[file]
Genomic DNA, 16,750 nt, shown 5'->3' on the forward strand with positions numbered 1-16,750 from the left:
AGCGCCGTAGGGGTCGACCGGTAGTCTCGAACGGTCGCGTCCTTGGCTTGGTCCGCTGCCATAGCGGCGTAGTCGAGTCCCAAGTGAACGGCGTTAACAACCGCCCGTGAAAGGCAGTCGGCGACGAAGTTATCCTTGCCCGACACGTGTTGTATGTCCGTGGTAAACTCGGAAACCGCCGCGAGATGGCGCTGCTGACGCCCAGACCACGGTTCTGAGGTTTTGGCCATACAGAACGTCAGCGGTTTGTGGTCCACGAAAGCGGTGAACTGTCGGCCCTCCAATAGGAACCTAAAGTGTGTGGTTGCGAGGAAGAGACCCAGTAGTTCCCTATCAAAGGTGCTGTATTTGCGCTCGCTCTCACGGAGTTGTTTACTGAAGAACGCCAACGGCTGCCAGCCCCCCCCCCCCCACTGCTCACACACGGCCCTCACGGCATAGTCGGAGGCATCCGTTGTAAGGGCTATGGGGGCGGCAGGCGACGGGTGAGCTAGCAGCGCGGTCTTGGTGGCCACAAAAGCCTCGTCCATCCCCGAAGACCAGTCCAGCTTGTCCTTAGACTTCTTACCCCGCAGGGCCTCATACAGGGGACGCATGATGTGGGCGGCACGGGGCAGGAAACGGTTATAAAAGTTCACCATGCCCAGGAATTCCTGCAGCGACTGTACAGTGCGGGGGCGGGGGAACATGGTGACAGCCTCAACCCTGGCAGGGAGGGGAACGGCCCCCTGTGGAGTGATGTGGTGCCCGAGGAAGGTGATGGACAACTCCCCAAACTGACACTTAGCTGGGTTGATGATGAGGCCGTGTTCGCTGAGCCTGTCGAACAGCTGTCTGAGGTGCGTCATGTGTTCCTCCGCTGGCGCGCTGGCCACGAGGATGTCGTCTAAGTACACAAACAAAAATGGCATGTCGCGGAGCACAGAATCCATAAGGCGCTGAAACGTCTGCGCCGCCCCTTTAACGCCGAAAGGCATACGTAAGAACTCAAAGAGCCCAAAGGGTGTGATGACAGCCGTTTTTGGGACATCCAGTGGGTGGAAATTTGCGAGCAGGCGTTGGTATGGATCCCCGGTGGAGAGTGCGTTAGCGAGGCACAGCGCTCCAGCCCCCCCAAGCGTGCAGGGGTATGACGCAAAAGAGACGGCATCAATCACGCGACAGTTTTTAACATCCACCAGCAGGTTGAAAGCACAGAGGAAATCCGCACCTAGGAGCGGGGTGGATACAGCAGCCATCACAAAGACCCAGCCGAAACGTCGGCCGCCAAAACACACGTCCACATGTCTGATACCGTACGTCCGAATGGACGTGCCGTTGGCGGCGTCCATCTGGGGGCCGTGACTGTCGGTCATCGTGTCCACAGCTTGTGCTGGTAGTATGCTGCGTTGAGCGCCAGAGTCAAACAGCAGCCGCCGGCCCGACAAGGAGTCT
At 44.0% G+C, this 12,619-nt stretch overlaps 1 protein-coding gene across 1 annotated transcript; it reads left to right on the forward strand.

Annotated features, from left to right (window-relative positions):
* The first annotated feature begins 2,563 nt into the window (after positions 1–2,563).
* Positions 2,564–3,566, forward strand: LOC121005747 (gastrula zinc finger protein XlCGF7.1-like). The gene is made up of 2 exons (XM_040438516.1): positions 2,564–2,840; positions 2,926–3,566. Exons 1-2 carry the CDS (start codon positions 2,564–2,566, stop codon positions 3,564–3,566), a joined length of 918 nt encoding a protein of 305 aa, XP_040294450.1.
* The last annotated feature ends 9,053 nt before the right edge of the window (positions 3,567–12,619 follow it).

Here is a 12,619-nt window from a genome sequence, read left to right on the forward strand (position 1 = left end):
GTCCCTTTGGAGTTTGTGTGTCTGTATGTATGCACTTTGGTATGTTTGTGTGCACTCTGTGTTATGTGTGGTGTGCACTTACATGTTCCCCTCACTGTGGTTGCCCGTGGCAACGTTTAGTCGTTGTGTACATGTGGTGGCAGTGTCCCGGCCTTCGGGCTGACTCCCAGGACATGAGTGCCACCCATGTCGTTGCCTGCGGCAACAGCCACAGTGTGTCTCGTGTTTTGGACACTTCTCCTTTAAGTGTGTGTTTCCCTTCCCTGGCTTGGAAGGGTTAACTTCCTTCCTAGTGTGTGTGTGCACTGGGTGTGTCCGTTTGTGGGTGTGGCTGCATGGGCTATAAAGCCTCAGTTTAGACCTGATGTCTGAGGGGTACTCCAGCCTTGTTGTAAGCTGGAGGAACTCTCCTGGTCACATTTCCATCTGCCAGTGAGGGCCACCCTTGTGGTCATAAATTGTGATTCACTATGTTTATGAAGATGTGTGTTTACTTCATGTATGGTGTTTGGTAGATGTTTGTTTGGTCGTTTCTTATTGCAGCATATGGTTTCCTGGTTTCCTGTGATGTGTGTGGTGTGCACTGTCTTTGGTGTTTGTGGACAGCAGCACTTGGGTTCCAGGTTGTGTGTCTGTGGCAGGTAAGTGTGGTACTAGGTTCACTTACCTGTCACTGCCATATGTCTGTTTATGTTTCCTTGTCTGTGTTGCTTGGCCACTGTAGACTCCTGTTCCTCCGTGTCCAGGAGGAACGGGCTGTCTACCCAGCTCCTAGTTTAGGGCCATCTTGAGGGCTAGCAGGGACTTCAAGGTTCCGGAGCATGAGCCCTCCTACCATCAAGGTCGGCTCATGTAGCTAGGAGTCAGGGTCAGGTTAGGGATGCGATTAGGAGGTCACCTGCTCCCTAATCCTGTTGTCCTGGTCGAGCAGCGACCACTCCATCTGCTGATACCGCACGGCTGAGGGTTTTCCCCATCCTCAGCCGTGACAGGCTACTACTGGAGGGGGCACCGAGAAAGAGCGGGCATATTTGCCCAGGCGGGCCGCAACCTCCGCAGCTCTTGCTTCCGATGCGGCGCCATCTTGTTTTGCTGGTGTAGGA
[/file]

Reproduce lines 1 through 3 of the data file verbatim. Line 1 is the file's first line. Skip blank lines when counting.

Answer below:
Genomic DNA, 16,750 nt, shown 5'->3' on the forward strand with positions numbered 1-16,750 from the left:
AGCGCCGTAGGGGTCGACCGGTAGTCTCGAACGGTCGCGTCCTTGGCTTGGTCCGCTGCCATAGCGGCGTAGTCGAGTCCCAAGTGAACGGCGTTAACAACCGCCCGTGAAAGGCAGTCGGCGACGAAGTTATCCTTGCCCGACACGTGTTGTATGTCCGTGGTAAACTCGGAAACCGCCGCGAGATGGCGCTGCTGACGCCCAGACCACGGTTCTGAGGTTTTGGCCATACAGAACGTCAGCGGTTTGTGGTCCACGAAAGCGGTGAACTGTCGGCCCTCCAATAGGAACCTAAAGTGTGTGGTTGCGAGGAAGAGACCCAGTAGTTCCCTATCAAAGGTGCTGTATTTGCGCTCGCTCTCACGGAGTTGTTTACTGAAGAACGCCAACGGCTGCCAGCCCCCCCCCCCCCACTGCTCACACACGGCCCTCACGGCATAGTCGGAGGCATCCGTTGTAAGGGCTATGGGGGCGGCAGGCGACGGGTGAGCTAGCAGCGCGGTCTTGGTGGCCACAAAAGCCTCGTCCATCCCCGAAGACCAGTCCAGCTTGTCCTTAGACTTCTTACCCCGCAGGGCCTCATACAGGGGACGCATGATGTGGGCGGCACGGGGCAGGAAACGGTTATAAAAGTTCACCATGCCCAGGAATTCCTGCAGCGACTGTACAGTGCGGGGGCGGGGGAACATGGTGACAGCCTCAACCCTGGCAGGGAGGGGAACGGCCCCCTGTGGAGTGATGTGGTGCCCGAGGAAGGTGATGGACAACTCCCCAAACTGACACTTAGCTGGGTTGATGATGAGGCCGTGTTCGCTGAGCCTGTCGAACAGCTGTCTGAGGTGCGTCATGTGTTCCTCCGCTGGCGCGCTGGCCACGAGGATGTCGTCTAAGTACACAAACAAAAATGGCATGTCGCGGAGCACAGAATCCATAAGGCGCTGAAACGTCTGCGCCGCCCCTTTAACGCCGAAAGGCATACGTAAGAACTCAAAGAGCCCAAAGGGTGTGATGACAGCCGTTTTTGGGACATCCAGTGGGTGGAAATTTGCGAGCAGGCGTTGGTATGGATCCCCGGTGGAGAGTGCGTTAGCGAGGCACAGCGCTCCAGCCCCCCCAAGCGTGCAGGGGTATGACGCAAAAGAGACGGCATCAATCACGCGACAGTTTTTAACATCCACCAGCAGGTTGAAAGCACAGAGGAAATCCGCACCTAGGAGCGGGGTGGATACAGCAGCCATCACAAAGACCCAGCCGAAACGTCGGCCGCCAAAACACACGTCCACATGTCTGATACCGTACGTCCGAATGGACGTGCCGTTGGCGGCGTCCATCTGGGGGCCGTGACTGTCGGTCATCGTGTCCACAGCTTGTGCTGGTAGTATGCTGCGTTGAGCGCCAGAGTCAAACAGCAGCCGCCGGCCCGACAAGGAGTCT
At 44.0% G+C, this 12,619-nt stretch overlaps 1 protein-coding gene across 1 annotated transcript; it reads left to right on the forward strand.